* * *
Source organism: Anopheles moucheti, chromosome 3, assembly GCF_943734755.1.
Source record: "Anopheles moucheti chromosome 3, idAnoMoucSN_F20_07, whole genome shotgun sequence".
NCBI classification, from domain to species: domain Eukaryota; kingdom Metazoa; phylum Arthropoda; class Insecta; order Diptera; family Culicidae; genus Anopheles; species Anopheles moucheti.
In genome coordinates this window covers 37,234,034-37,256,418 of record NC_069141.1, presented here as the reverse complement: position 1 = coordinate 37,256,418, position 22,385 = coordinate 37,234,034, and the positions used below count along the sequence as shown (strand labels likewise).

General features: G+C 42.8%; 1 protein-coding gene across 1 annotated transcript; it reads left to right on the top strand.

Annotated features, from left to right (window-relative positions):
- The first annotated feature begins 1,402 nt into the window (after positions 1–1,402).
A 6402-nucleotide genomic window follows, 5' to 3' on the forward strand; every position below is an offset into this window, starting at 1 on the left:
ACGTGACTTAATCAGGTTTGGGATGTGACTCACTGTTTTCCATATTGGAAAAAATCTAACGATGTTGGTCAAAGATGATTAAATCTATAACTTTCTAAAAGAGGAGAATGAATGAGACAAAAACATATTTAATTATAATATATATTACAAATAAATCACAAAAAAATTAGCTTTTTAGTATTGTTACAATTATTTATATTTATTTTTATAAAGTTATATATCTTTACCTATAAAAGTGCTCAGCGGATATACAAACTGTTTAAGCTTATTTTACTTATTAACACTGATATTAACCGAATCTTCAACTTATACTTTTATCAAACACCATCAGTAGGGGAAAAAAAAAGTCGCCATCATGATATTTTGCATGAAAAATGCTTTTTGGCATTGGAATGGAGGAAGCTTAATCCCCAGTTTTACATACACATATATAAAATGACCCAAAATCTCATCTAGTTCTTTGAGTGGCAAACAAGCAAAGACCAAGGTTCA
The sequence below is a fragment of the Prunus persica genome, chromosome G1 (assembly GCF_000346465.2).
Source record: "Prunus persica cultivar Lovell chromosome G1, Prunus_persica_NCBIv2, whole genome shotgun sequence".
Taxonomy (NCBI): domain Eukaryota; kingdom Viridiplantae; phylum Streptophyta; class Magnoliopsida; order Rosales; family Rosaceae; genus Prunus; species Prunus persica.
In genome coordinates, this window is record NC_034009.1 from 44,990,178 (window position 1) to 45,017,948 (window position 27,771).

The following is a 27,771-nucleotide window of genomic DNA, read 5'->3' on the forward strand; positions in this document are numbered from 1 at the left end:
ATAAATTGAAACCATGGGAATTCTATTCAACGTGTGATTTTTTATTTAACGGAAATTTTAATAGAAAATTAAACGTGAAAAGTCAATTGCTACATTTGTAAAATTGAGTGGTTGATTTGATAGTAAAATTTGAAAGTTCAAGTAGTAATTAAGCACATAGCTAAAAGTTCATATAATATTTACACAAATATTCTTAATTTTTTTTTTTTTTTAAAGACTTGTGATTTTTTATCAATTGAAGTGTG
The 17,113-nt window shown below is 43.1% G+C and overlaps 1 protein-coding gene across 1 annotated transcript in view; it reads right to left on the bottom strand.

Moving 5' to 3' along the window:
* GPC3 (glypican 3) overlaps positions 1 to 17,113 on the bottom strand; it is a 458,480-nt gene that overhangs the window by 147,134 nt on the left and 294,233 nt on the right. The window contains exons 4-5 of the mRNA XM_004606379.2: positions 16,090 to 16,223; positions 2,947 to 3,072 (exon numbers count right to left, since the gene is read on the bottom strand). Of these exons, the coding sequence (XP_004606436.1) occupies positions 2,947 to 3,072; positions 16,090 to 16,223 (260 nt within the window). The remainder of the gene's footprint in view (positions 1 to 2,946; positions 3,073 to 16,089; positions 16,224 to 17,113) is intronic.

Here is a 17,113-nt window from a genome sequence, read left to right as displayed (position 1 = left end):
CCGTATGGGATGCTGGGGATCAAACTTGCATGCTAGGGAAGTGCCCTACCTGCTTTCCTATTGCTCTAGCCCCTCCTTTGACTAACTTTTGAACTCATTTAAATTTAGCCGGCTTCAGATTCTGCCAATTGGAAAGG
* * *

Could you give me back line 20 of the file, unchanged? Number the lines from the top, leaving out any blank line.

CCGTATGGGATGCTGGGGATCAAACTTGCATGCTAGGGAAGTGCCCTACCTGCTTTCCTATTGCTCTAGCCCCTCCTTTGACTAACTTTTGAACTCATTTAAATTTAGCCGGCTTCAGATTCTGCCAATTGGAAAGG